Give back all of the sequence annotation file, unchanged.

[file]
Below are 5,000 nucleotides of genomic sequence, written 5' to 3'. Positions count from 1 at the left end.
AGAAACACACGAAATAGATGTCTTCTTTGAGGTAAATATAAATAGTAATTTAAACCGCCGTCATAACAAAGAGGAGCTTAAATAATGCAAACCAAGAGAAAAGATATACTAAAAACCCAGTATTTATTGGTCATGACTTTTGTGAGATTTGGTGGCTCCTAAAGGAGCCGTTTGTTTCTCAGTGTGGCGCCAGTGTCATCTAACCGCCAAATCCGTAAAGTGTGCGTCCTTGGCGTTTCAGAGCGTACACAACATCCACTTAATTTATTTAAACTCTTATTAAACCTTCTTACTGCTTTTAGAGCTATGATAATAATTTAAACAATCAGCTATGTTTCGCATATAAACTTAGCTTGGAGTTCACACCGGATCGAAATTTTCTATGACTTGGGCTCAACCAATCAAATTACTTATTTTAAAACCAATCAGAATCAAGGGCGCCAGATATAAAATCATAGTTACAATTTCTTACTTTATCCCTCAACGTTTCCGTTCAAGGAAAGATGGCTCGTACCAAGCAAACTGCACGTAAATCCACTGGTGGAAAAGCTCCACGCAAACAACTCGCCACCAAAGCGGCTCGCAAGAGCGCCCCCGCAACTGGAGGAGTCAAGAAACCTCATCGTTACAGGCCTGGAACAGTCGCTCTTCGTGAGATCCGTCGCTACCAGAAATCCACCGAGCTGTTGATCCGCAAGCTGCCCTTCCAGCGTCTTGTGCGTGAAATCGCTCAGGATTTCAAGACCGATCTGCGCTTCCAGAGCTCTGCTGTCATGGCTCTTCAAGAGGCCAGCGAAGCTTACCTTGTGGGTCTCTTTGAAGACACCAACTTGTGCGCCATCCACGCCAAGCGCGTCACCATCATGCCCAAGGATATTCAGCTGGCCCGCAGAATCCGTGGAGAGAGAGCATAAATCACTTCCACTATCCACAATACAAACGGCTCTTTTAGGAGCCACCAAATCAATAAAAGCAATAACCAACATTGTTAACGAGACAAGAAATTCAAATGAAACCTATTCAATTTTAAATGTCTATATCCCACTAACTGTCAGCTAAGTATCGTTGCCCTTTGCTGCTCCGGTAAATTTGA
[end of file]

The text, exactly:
Below are 5,000 nucleotides of genomic sequence, written 5' to 3'. Positions count from 1 at the left end.
AGAAACACACGAAATAGATGTCTTCTTTGAGGTAAATATAAATAGTAATTTAAACCGCCGTCATAACAAAGAGGAGCTTAAATAATGCAAACCAAGAGAAAAGATATACTAAAAACCCAGTATTTATTGGTCATGACTTTTGTGAGATTTGGTGGCTCCTAAAGGAGCCGTTTGTTTCTCAGTGTGGCGCCAGTGTCATCTAACCGCCAAATCCGTAAAGTGTGCGTCCTTGGCGTTTCAGAGCGTACACAACATCCACTTAATTTATTTAAACTCTTATTAAACCTTCTTACTGCTTTTAGAGCTATGATAATAATTTAAACAATCAGCTATGTTTCGCATATAAACTTAGCTTGGAGTTCACACCGGATCGAAATTTTCTATGACTTGGGCTCAACCAATCAAATTACTTATTTTAAAACCAATCAGAATCAAGGGCGCCAGATATAAAATCATAGTTACAATTTCTTACTTTATCCCTCAACGTTTCCGTTCAAGGAAAGATGGCTCGTACCAAGCAAACTGCACGTAAATCCACTGGTGGAAAAGCTCCACGCAAACAACTCGCCACCAAAGCGGCTCGCAAGAGCGCCCCCGCAACTGGAGGAGTCAAGAAACCTCATCGTTACAGGCCTGGAACAGTCGCTCTTCGTGAGATCCGTCGCTACCAGAAATCCACCGAGCTGTTGATCCGCAAGCTGCCCTTCCAGCGTCTTGTGCGTGAAATCGCTCAGGATTTCAAGACCGATCTGCGCTTCCAGAGCTCTGCTGTCATGGCTCTTCAAGAGGCCAGCGAAGCTTACCTTGTGGGTCTCTTTGAAGACACCAACTTGTGCGCCATCCACGCCAAGCGCGTCACCATCATGCCCAAGGATATTCAGCTGGCCCGCAGAATCCGTGGAGAGAGAGCATAAATCACTTCCACTATCCACAATACAAACGGCTCTTTTAGGAGCCACCAAATCAATAAAAGCAATAACCAACATTGTTAACGAGACAAGAAATTCAAATGAAACCTATTCAATTTTAAATGTCTATATCCCACTAACTGTCAGCTAAGTATCGTTGCCCTTTGCTGCTCCGGTAAATTTGA